• Issues around trust and jurisdiction as well as scope and control are likely to limit and fragment any effort to coordinate, federate, or integrate differing identity solutions in the research space. Therefore interoperability of any developed system with the wider web must be a prime consideration.

Conclusions

Identity, unique identifiers, authorisation of access and validation of claims are issues that need to be solved before any transparent and believable metric systems can be reliably implemented. In the current world ill-considered, non-transparent, and irreproducible metric systems will almost inevitably lead to legal claims. At the same time there is a massive opportunity for wider involvement in research for which a much more diverse range of people’s contributions will need recognition.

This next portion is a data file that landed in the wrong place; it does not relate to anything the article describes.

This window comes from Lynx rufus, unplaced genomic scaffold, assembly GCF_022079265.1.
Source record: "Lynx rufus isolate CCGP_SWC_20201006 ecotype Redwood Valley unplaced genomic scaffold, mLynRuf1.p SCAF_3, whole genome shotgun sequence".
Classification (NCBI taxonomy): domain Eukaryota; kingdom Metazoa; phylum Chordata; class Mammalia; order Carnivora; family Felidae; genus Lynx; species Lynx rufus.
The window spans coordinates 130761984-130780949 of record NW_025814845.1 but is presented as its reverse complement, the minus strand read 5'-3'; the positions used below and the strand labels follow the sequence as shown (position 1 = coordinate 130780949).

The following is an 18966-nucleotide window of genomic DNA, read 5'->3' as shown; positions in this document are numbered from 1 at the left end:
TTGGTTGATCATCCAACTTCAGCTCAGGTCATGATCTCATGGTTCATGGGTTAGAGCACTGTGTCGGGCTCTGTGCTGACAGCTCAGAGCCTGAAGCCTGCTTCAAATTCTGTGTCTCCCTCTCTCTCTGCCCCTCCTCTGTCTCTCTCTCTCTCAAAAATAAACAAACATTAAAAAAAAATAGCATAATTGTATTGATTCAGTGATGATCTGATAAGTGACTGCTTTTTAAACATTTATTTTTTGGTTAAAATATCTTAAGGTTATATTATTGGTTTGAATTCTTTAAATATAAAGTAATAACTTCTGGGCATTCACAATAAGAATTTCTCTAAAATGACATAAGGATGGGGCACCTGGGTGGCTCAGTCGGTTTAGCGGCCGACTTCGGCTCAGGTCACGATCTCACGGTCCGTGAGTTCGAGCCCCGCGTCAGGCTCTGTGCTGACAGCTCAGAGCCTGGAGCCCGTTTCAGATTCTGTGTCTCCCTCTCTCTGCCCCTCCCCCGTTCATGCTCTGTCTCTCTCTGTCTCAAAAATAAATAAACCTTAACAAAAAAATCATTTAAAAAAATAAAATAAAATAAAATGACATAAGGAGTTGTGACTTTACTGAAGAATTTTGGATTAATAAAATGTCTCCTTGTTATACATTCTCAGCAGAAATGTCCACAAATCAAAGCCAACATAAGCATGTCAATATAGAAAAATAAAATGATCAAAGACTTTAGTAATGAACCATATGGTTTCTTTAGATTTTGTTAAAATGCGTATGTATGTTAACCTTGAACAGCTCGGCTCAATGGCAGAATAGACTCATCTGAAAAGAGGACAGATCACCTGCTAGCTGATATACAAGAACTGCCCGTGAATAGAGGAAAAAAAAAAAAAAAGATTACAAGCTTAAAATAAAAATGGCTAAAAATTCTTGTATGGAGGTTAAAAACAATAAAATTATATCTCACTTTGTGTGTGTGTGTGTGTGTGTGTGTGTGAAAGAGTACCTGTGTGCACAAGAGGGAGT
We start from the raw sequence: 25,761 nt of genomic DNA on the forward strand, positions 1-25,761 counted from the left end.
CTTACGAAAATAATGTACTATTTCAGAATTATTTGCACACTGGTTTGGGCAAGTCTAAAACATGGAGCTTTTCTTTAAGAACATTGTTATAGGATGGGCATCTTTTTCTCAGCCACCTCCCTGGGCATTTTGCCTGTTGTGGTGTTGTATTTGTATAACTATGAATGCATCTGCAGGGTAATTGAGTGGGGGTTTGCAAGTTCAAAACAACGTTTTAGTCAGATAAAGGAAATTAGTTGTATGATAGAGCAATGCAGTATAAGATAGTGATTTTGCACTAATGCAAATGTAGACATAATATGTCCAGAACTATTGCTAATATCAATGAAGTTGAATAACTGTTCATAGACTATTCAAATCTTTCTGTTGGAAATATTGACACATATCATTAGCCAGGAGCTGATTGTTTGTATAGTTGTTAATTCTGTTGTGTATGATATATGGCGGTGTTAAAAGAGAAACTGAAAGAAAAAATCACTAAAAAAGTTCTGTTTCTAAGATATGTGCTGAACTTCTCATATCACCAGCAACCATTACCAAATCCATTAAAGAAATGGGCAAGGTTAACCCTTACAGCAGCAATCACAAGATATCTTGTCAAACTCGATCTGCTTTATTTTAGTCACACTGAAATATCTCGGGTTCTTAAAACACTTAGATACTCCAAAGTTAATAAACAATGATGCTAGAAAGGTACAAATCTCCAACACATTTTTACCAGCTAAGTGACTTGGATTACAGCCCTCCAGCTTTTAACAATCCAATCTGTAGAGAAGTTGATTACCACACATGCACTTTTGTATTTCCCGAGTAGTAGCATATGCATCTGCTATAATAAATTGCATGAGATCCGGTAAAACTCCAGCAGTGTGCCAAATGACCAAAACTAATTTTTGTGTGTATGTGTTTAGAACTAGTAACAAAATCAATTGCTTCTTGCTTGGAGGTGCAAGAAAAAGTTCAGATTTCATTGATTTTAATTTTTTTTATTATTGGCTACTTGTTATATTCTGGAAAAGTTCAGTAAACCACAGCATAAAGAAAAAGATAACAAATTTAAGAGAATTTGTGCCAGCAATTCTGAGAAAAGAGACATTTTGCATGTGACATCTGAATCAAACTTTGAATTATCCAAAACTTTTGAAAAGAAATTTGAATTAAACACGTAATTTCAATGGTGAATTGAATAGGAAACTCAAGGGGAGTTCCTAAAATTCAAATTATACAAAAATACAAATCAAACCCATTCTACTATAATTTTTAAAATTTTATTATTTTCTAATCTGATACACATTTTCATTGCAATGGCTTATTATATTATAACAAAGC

A system in which recognition and citation takes the form of a link to a specified address on the web that represents a person has the potential to simultaneously make it much easier to unambiguously confirm who is being credited but additionally provides the opportunity to leverage an existing stack of tools and services to aggregate and organize information relating to identity. This is in fact a specific example of a wider view of addressable research objects on the web that can be part of a web of linked data. In this view a person is simply another object that can have specified relationships (links) to other objects.